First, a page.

Mayor's Stance on St. Patrick's Day Parade Alienates Him with Some Irish-American NYers
The mayor's refusal to march in the St. Patrick's Day parade in Manhattan later this month and scheduling problems with a celebratory breakfast seem to indicate that his relationship with Irish-Americans in the city doesn't appear to be getting any better. NY1's Grace Rauh filed the following report.
Mayor Bill de Blasio boycotted the St. Patrick's Day parade last year over its refusal to allow gay and lesbian groups to march. He plans to stay away again.
"Based on the information I have at this moment, I am not marching in the Manhattan St. Patrick's parade," de Blasio said Wednesday.
It is a slap in the face to some Irish-Americans. For the first time this year, parade organizers are allowing a gay group to march, but only one.
"I've made very clear there has to be more progress," de Blasio said.
While the mayor's position may endear him to some New Yorkers, it is further alienating him from many Irish-Americans.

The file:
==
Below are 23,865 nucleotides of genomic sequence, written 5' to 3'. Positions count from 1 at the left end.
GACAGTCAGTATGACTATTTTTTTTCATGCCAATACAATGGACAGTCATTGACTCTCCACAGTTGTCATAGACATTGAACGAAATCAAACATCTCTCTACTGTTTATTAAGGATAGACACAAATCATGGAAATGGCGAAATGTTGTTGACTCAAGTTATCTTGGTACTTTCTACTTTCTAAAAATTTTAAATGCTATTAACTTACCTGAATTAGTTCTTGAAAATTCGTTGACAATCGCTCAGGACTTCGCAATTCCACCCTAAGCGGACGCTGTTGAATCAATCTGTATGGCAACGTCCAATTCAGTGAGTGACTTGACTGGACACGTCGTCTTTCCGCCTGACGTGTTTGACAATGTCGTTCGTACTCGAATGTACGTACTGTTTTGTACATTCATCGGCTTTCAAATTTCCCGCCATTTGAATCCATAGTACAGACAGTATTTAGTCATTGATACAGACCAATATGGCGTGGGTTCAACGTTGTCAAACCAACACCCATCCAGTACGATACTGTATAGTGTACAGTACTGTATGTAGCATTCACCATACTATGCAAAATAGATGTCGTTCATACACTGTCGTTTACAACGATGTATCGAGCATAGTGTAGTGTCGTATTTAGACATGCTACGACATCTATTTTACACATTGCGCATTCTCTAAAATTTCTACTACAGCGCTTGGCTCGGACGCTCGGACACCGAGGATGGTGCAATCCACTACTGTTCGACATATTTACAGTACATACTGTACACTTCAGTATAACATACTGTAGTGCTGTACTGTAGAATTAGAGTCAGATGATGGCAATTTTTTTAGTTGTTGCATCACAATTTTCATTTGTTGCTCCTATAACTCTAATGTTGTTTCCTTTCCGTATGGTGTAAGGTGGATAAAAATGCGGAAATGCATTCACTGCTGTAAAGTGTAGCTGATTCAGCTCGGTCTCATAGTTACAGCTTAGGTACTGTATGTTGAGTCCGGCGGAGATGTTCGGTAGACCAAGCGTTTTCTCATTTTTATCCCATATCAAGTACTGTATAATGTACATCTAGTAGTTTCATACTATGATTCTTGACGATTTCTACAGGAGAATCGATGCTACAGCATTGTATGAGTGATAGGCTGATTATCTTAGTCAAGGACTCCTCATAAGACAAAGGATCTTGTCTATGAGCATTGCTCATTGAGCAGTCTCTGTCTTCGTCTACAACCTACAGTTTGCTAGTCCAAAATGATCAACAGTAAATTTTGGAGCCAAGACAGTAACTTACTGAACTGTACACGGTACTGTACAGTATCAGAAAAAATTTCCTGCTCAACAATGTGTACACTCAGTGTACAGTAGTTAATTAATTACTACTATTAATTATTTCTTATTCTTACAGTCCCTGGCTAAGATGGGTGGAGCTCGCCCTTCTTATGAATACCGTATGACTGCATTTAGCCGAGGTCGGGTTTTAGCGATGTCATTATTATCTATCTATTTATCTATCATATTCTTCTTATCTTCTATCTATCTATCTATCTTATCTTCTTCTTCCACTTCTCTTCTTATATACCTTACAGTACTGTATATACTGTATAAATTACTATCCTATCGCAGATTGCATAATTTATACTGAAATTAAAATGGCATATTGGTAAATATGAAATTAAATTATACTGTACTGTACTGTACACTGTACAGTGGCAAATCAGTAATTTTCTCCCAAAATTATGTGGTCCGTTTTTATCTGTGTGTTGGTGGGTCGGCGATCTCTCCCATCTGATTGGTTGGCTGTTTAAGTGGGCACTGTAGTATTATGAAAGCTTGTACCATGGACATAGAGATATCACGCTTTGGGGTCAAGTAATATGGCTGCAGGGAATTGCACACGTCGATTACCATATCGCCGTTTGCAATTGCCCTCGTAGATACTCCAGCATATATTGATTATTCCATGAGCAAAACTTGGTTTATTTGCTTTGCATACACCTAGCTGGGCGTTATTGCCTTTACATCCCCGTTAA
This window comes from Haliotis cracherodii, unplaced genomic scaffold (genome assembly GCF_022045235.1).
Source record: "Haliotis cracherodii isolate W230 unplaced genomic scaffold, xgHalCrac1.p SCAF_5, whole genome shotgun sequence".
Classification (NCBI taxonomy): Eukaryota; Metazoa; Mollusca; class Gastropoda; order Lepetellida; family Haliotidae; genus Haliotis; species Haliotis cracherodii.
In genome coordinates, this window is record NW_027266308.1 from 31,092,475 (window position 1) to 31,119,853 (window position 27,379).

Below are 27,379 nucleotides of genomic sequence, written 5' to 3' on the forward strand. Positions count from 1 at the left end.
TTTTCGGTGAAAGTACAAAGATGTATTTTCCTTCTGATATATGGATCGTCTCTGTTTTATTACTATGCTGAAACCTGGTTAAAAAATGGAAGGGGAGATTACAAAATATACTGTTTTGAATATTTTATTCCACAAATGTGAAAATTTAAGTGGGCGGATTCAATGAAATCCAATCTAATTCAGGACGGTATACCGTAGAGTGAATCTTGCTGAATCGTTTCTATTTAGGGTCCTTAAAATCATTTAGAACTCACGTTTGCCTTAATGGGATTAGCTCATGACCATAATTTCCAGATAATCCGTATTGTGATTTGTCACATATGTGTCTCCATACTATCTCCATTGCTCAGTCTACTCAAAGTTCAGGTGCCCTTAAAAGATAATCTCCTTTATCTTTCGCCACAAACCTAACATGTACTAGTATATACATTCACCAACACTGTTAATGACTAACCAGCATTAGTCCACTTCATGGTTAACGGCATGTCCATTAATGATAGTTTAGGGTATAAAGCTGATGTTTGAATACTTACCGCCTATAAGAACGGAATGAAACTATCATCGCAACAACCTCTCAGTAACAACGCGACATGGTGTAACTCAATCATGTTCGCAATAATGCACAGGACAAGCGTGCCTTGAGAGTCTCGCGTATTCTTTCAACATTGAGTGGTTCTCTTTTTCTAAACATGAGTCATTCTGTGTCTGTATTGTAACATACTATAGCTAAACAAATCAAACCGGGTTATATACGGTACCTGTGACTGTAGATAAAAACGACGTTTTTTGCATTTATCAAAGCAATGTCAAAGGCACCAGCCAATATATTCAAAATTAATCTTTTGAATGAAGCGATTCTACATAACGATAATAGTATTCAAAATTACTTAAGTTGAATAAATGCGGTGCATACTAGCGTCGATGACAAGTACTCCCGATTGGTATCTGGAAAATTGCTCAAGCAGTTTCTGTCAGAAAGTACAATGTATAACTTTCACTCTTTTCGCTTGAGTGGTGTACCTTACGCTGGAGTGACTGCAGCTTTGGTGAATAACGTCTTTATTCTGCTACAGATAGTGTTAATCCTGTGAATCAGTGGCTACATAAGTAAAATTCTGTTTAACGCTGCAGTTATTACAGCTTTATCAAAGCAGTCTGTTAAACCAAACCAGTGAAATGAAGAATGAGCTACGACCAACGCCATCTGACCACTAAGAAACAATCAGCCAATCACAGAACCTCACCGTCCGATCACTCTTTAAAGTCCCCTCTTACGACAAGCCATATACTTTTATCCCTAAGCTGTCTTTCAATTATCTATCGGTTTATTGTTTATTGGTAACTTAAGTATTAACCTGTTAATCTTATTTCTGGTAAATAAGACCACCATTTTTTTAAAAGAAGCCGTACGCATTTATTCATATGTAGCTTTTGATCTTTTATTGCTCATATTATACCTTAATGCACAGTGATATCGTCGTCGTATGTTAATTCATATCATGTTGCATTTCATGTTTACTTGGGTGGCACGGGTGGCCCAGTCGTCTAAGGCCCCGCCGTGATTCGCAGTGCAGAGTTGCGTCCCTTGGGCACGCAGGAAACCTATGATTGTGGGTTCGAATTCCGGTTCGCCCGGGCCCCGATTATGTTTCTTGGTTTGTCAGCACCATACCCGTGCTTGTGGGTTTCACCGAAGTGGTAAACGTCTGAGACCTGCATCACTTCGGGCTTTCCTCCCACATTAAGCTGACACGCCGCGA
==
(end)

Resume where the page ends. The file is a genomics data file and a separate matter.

"Last year, people gave him a pass because he was a new mayor," said Niall O'Dowd, the founder of irishcentral.com. "But this year, I think there's a feeling that he's not really into us."
O'Dowd said the mayor has done little to improve things.
"Normally, when a mayor comes in, he appoints an ethnic liason person to the communities he is most involved in. Mayor Bloomberg did that. Mayor Giuliani did that with the Irish community. We haven't seen that with Mayor de Blasio, and that's been a problem, frankly," he said.
A spokesman for the mayor said there are community liasions for every community across New York City. They are not assigned to specific ethnic groups.
The mayor is hardly ignoring St. Patrick's Day. He marched in a parade last weekend in Queens, and he is scheduled to march in the Rockaways on Saturday. He has also forged a close relationship with Cardinal Timothy Dolan, the city's most prominent Irish-American.
His St. Patrick's Day headaches aren't going away, though. He even got into trouble over the breakfast he is hosting that day, because it was scheduled to start at the same time as Dolan's mass.
De Blasio does appear willing to make at least some concessions to his critics. The administration announced that it would move the St. Patrick's Day breakfast at Gracie Mansion up an hour so that it no longer conflicts with mass at St. Patrick's Cathedral.